Calls for individual licensing of financial planners may have merit, and are certainly growing in volume, but they often overlook or undervalue the benefits of being authorised by a licensee that is properly set up to support the development of advice businesses.

That means licensees must ensure their value proposition to advisers extends well beyond just the licensing element. Centrepoint Alliance chief executive officer Angus Benbow says it is simply good business practice to diversify and broaden the range of services and support offered by the licensee.

In any case, the changes licensees may need to make to remain viable won’t necessarily be of their choosing, and how they have delivered value to advisers in the past may not stand up in future as other service providers also rethink how they tackle a changing adviser market.

“For a platform provider to get a return on the enormous amount they’ve invested, are the [traditional] licensee and white-labelling arrangements going to deliver them the return they need?” Benbow says.

“Licensees have driven price down through scale advantage, but going forward in a post-royal commission world and a need for greater transparency in pricing relationships, what happens with those arrangements?”

Benbow says vertical integration may not be removed from the industry, but it could be that platforms “go out with naked pricing in other ways that can drive competition and drive a direct-to-adviser relationship”.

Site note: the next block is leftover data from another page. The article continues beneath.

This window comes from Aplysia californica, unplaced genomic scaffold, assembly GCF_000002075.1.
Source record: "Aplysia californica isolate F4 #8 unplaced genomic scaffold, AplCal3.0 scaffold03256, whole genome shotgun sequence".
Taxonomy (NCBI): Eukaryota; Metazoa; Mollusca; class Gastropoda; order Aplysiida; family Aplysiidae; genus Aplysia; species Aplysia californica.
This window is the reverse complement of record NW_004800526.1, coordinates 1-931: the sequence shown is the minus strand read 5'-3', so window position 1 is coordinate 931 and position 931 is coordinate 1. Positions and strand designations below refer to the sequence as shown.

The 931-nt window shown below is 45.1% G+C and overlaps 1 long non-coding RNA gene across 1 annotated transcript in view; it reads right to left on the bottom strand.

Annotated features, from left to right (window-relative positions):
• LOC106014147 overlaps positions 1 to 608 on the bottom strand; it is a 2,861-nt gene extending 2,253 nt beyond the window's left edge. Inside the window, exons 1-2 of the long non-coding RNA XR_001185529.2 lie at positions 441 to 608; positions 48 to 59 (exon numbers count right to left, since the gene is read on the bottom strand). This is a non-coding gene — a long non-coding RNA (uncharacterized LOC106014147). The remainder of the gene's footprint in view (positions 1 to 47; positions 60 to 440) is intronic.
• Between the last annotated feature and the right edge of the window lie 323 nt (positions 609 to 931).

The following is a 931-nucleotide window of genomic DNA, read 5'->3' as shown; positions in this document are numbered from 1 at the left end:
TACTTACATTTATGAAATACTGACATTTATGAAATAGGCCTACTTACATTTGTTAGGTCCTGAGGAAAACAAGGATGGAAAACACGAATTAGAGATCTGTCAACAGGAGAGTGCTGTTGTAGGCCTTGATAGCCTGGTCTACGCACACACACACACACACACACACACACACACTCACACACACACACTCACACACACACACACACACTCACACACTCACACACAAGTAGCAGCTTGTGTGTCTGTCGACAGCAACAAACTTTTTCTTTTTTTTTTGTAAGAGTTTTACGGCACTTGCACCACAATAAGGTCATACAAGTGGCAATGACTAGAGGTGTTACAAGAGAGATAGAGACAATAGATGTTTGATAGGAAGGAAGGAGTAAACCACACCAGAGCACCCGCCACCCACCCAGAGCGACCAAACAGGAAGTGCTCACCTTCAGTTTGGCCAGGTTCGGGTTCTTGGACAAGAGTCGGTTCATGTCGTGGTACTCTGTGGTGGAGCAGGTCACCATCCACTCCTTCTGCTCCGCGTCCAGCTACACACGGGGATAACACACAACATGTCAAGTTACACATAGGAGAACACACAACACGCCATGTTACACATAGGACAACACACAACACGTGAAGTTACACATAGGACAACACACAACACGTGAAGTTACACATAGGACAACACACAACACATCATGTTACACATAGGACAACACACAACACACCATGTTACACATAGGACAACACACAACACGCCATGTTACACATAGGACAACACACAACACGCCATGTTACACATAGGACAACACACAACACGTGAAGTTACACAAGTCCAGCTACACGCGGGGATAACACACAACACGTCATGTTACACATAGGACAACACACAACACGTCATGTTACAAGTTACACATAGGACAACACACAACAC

“Especially if we get a move to individual licensing, platforms could play into that space,” he says.

“They’re incentivised to do so, because they don’t have to go through a licensee to a captive audience. I don’t know if that’s how it’s going to play out but it’s a possibility. And in that environment, what’s the role of the licensee? It can’t be just around your platform pricing arrangements – it has to be much broader.”


Five reasons licensees must adapt to prosper
Too many licensees and dealer groups have their value proposition anchored in licensing and platform pricing. Demands for greater transparency means that must change.
2. Licensees need to change anyway, to compete with a shift towards practices self-licensing already underway.
3. Licensees should see themselves as what they really are: support service providers for SMEs.
4. Forward- thinking licensees must build more robust customer value propositions and more relevant service propositions to support modern advice firms.
5. Advisers, advice businesses and consumers of financial advice will benefit.


Benbow says advice businesses are, fundamentally, still small to medium-sized businesses, facing the same issues that all SMEs face, and requiring the same support.

“That’s the role of the licensee, and what we’re playing into,” Benbow says.

“We’re less a licence or a dealer group than a wealth services business or an advice services business. It’s a service-led business versus a license-led business.”